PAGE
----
SLI is turned off (“Set PhysX GPU acceleration”=Disabled and “Select the multi-GPU configuration”=Do not use multi-GPU mode").
I’m using 181.71 x64.
I’m not aprogrammer, so I need specifics from a user’s perspective on what’s required to ensure Cuda recognizes both gpus. I’ve seen several issues on this also for Windows Server 2008 and Vista on BOINC, so it seems to be quite a few that are not finding proper descriptions/utilities/routines to make Cuda utilize both cores.
I finally got a HDMI-adapter and did several tests before I got it to work using these steps:
1: disabled one of the GPUs in Windows Device Manager
2: enabled the same GPU
3: ensured a new monitor was listed in Windows display settings, then selected the GTX 295 GPU in the drop-down list and ensured it was extended (it was extended automatically)
4: started BOINC and saw CUDA recognized both GPUs
To make matters even more Nvidia-beta, CUDA reverts back to seeing only one gpu when the monitors are disconnected and computer restarted. How to make the settings stick???
How is NVIDIA dealing with this messy handling of multi-gpu configuration on Windows Server 2008, Vista and Windows 7?
It seems coincidental that some have no problems while others work long hours to enable this basic functionality.
Like tmurray said, there is a Vista registry setting that fixes the problem on that platform. I imagine it would also work fine on Server 2008 since they are (underneath the hood) just about the same. As for Windows 7…remember that you’re using a beta operating system. I don’t think the blame should be placed on nVidia for that unless you could totally count out any Windows 7 bugs.
I’m sure that nVidia will have the problem worked out on Windows 7 by the time is available to the public. I understand that at some point, they will be adding a settings panel of some kind to make the registry changes via a GUI instead of having to use regedit.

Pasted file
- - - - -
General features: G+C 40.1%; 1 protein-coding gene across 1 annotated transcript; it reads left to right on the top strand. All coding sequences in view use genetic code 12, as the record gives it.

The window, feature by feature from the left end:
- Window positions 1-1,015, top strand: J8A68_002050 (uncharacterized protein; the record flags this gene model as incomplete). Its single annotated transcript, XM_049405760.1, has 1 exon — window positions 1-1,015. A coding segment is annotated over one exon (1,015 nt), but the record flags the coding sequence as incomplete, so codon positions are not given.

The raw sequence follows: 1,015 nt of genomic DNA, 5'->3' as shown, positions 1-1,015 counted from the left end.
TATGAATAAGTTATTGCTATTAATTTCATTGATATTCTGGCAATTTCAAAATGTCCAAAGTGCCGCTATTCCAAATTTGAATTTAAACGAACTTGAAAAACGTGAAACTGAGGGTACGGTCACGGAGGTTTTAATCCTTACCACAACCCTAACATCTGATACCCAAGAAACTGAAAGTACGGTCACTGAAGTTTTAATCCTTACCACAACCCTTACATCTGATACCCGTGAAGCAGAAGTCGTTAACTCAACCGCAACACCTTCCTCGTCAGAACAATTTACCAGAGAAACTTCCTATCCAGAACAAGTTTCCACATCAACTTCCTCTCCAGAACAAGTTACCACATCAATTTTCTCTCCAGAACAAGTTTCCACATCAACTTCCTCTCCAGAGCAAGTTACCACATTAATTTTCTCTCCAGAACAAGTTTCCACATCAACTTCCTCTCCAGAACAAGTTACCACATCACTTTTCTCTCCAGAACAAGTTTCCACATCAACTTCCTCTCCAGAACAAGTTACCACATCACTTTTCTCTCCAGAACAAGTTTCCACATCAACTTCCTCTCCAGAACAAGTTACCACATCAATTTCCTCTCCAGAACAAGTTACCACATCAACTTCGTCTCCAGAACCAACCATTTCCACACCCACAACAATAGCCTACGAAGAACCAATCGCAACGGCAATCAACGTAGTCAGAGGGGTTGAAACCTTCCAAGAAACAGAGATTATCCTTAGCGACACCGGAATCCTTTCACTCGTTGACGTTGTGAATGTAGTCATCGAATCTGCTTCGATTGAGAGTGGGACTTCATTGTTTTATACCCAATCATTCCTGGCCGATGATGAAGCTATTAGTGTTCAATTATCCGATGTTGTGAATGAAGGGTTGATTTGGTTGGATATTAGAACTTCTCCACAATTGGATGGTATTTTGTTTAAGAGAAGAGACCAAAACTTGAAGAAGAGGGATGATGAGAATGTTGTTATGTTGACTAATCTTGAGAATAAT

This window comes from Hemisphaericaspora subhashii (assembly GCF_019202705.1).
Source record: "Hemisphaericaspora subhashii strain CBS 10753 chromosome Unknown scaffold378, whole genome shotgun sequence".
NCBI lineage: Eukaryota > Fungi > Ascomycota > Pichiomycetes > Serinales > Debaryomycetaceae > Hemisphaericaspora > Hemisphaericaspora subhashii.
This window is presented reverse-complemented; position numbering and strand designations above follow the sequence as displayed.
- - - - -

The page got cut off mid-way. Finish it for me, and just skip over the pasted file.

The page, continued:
EDIT: I wanted to add that (AFAIK) the whole reason this is a problem in the first place is due to some restrictions in WDDM that come about due to Microsoft trying to ensure stability of the graphics device and drivers.
Apparently CUDA computing on Windows is still beta when it comes to multi GPU cards on Vista/Server 2008 - on XP this never occurs. Single GPUs work like a charm no monitor ever needed.
This is frustrating, as this is also experienced by Windows Server 2008 and Vista users, but no one knows why some never experience this while others do. One Windows Server 2008 user even made this work without any monitor attached…
This being a Nvidia forum, I expected someone to point to a technical, and underlying mechanism that could be tweaked/checked - or at least an explanation what causes some to have problem, while others do not - on Windows Vista/2008 AND Windows 7.
For the time being I must use a dummy plug in HDMI port, and hope there are no power outages, as that requires manual intervention in the form of pulling the dummy plug out and pushing it in again in order for Windows to see it’s there. The same if there is a monitor attached, so this is not a dummy plug issue. Windows should know there is a monitor attached to the HDMI-port during startup, but alas… This is most likely a Windows 7 beta issue that will be resolved in RC or RTM.
I have told you how to solve this with 18x.xx drivers or later on Vista/Server 08. I know it works because I have put a whole bunch of Tesla cards on one machine and it works fine. I also know it works fine with cards with display outs because I’ve done it with Quadros too. According to you, this doesn’t work in Win7. Win7 is a beta. When Win7 is no longer a beta, it will work because I will sit down and test it myself and get it fixed before you see drivers if it’s not fixed.
The forum post you linked to doesn’t need a “dummy plug” or anything like that–it needs to set the appropriate registry keys for all devices.
Sarnath: This will never happen because it’s a terrible idea. You cannot have separate CUDA and graphics drivers if you ever want interop without hitting much more severe limitations than what WDDM imposes already. So, what you’re asking for is one driver if there’s a display connected and another driver if there’s not. You should be able to see pretty clearly why this is a recipe for complete and utter disaster and will never happen.